My husband’s translation of ‘Cherry Orchard’ was so naturalistic. A few minutes into John Turturro’s opening scene, I squeezed Chris’s arm and whispered, “So good. Genius.”
Chris (John Christopher Jones) did a brilliant job of situating the audience right there with the family at the grand Russian estate as it falls into disrepair and bankruptcy, sold to the local boor — or is he a self-made man? — played by Turturro.
An actor at the cast party told me it was the only of Chekhov’s place that the author considered a comedy. (Actors can be so smart — like real artists, not just empty-headed celebs!)
Chris worked hard of this translation, obsessed by it for months. He spent a lot time sitting in front of the computer. I know how hard it is to write. It is mostly about keeping your seat in the chair.
I have seen Chris in a number of Chekhov plays. From those plays, I can see what life was like back in the day before people realized you should work out to lift your spirits. Or perhaps, people, try some anti-depressants?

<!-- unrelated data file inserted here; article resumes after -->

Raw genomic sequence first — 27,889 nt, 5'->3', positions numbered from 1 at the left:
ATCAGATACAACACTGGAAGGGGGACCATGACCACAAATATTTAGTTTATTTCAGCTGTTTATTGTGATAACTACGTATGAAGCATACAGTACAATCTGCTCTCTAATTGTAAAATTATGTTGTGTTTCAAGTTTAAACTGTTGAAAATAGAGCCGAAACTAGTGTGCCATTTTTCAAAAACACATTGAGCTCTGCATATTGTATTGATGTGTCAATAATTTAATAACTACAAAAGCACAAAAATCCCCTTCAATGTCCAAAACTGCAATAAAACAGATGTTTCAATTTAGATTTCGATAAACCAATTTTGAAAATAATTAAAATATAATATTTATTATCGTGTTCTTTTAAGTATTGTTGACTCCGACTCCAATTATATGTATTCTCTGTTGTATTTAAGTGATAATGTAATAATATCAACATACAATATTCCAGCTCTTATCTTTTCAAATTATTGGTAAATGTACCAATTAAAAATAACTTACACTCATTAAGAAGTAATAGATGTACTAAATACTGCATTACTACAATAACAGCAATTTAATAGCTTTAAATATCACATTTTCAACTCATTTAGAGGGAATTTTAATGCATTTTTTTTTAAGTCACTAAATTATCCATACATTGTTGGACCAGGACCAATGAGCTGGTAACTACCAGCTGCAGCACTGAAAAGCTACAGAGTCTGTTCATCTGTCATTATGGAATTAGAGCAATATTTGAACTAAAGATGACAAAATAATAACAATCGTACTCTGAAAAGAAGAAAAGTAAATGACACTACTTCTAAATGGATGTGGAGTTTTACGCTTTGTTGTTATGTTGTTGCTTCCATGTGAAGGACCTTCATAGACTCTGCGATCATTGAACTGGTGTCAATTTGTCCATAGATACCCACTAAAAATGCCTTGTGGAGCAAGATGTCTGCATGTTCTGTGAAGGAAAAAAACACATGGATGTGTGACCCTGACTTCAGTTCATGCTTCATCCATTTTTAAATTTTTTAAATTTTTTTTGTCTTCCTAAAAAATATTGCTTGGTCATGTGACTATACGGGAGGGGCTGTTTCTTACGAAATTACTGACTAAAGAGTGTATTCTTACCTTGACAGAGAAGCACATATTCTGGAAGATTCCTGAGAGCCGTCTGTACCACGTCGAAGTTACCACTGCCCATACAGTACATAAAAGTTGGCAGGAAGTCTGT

In Chekhov’s plays my heart always breaks for the way the characters ridicule the intellectual, the perpetual student. Ugh.
This production is not depressing. I loved the party scene where the family, led by Dianne Wiest, and the guests wait to hear about the fate of the estate. The party goers’ spirits were as light as the stuffing from the chair that flew around the stage when Turturro ripped open the furniture.
For some reason, I always imagine the cherry orchard bathed in late afternoon light, like in the Van Gogh painting of the olive orchard. The cherry orchard never appears on stage yet it is a character in the play, once great and now parceled away — like so many nations, families and nature itself.
On the cab ride home from the opening night party, I read Chris the The New York Times Review of ‘Cherry Orchard’ off of my smart phone, hitting bumps and speeding up Third Avenue. It was a triumph for Chris.